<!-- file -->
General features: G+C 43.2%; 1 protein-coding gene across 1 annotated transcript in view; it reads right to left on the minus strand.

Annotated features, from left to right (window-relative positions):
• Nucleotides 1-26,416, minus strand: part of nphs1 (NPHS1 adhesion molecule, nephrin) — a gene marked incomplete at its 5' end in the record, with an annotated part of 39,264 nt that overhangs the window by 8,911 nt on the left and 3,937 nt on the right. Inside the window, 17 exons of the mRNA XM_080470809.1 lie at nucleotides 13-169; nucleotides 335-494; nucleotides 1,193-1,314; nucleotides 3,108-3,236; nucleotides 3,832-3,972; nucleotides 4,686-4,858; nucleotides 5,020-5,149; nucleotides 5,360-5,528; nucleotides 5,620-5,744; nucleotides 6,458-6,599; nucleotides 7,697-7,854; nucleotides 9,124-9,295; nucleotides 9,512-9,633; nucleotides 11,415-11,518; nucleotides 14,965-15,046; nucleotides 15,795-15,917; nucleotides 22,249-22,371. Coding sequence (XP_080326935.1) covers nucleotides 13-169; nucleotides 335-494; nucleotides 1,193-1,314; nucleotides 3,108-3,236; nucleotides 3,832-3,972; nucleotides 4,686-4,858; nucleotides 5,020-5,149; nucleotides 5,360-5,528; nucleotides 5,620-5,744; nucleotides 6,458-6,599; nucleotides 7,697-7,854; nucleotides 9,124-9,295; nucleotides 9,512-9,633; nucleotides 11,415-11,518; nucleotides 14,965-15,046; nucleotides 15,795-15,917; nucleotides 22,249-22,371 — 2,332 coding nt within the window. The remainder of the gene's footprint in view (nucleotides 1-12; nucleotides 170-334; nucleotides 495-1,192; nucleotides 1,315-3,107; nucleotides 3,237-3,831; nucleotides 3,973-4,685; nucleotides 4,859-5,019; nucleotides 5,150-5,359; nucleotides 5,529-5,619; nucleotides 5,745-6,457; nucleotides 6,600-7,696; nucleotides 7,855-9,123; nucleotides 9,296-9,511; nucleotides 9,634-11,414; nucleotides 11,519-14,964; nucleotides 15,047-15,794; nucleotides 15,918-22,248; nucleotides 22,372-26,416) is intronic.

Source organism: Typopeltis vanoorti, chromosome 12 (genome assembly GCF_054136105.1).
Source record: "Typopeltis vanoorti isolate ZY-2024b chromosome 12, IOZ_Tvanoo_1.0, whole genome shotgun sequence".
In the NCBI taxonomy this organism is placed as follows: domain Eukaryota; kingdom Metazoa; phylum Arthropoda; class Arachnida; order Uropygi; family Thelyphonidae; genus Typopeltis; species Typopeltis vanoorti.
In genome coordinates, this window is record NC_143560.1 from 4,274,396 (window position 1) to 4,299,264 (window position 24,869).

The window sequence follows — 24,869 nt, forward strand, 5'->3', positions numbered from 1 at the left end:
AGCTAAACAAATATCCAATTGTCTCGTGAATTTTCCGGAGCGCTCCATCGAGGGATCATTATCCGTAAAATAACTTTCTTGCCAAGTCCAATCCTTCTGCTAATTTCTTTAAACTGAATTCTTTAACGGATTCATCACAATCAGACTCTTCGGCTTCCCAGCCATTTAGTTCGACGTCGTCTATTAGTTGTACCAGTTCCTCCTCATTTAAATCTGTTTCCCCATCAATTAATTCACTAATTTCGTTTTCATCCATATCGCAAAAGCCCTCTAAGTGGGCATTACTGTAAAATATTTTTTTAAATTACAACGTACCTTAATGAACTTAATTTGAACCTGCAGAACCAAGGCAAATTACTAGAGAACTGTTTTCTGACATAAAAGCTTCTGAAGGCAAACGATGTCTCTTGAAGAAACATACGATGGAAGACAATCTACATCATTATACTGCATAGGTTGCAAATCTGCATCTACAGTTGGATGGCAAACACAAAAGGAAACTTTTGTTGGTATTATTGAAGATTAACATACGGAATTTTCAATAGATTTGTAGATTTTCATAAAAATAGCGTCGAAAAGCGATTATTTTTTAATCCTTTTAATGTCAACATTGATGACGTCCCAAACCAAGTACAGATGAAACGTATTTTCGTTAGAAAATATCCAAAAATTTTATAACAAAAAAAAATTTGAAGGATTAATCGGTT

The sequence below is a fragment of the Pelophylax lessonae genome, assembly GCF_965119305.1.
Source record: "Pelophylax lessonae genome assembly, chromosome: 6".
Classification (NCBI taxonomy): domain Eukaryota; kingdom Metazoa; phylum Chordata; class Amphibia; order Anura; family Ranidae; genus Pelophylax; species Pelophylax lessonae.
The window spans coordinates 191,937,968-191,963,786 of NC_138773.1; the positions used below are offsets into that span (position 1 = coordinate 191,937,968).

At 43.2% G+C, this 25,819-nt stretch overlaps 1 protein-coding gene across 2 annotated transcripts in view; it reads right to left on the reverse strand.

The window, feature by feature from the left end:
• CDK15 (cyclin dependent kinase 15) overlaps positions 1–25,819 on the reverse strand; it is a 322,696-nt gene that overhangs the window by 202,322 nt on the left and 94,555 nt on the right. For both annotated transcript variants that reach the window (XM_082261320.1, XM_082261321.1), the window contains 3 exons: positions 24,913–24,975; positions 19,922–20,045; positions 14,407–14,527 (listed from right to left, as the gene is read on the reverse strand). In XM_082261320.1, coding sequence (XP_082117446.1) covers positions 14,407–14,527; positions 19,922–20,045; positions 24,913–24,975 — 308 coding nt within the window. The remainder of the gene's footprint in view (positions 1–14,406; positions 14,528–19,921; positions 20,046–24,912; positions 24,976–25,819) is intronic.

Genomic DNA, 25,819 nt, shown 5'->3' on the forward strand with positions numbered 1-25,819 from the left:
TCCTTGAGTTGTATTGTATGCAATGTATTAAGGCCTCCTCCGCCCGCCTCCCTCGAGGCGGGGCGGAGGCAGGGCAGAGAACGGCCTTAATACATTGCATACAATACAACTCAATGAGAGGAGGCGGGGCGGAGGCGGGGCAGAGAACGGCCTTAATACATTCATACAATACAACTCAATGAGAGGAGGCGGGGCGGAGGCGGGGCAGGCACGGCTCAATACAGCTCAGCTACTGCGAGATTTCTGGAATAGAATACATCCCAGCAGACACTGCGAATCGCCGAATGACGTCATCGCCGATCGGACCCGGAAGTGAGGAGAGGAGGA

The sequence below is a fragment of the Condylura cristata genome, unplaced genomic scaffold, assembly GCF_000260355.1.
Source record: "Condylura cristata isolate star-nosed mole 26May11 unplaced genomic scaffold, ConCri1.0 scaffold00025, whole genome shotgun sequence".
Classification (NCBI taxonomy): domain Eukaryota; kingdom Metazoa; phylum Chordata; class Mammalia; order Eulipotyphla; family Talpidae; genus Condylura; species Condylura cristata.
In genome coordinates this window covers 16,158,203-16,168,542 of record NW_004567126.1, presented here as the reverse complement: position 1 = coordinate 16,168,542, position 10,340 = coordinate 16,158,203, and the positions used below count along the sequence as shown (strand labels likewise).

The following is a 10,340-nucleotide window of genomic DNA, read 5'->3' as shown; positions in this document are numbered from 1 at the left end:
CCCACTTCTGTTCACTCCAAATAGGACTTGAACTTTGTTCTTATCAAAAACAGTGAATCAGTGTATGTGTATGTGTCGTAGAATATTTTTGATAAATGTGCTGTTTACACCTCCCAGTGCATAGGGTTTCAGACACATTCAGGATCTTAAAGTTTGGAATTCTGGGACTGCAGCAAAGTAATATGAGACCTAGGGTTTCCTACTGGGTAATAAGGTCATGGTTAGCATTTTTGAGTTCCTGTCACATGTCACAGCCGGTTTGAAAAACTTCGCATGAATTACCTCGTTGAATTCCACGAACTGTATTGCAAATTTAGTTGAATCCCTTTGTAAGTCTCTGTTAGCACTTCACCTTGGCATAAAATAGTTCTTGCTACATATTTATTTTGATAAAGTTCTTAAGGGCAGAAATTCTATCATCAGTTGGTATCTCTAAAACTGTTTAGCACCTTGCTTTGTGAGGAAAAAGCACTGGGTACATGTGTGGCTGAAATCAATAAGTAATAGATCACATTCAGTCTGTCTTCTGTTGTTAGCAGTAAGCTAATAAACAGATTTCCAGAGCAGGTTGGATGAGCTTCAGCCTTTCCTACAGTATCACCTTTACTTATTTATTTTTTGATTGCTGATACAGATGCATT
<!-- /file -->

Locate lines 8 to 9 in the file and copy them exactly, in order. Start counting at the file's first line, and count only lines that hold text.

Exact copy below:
The window sequence follows — 24,869 nt, forward strand, 5'->3', positions numbered from 1 at the left end:
AGCTAAACAAATATCCAATTGTCTCGTGAATTTTCCGGAGCGCTCCATCGAGGGATCATTATCCGTAAAATAACTTTCTTGCCAAGTCCAATCCTTCTGCTAATTTCTTTAAACTGAATTCTTTAACGGATTCATCACAATCAGACTCTTCGGCTTCCCAGCCATTTAGTTCGACGTCGTCTATTAGTTGTACCAGTTCCTCCTCATTTAAATCTGTTTCCCCATCAATTAATTCACTAATTTCGTTTTCATCCATATCGCAAAAGCCCTCTAAGTGGGCATTACTGTAAAATATTTTTTTAAATTACAACGTACCTTAATGAACTTAATTTGAACCTGCAGAACCAAGGCAAATTACTAGAGAACTGTTTTCTGACATAAAAGCTTCTGAAGGCAAACGATGTCTCTTGAAGAAACATACGATGGAAGACAATCTACATCATTATACTGCATAGGTTGCAAATCTGCATCTACAGTTGGATGGCAAACACAAAAGGAAACTTTTGTTGGTATTATTGAAGATTAACATACGGAATTTTCAATAGATTTGTAGATTTTCATAAAAATAGCGTCGAAAAGCGATTATTTTTTAATCCTTTTAATGTCAACATTGATGACGTCCCAAACCAAGTACAGATGAAACGTATTTTCGTTAGAAAATATCCAAAAATTTTATAACAAAAAAAAATTTGAAGGATTAATCGGTT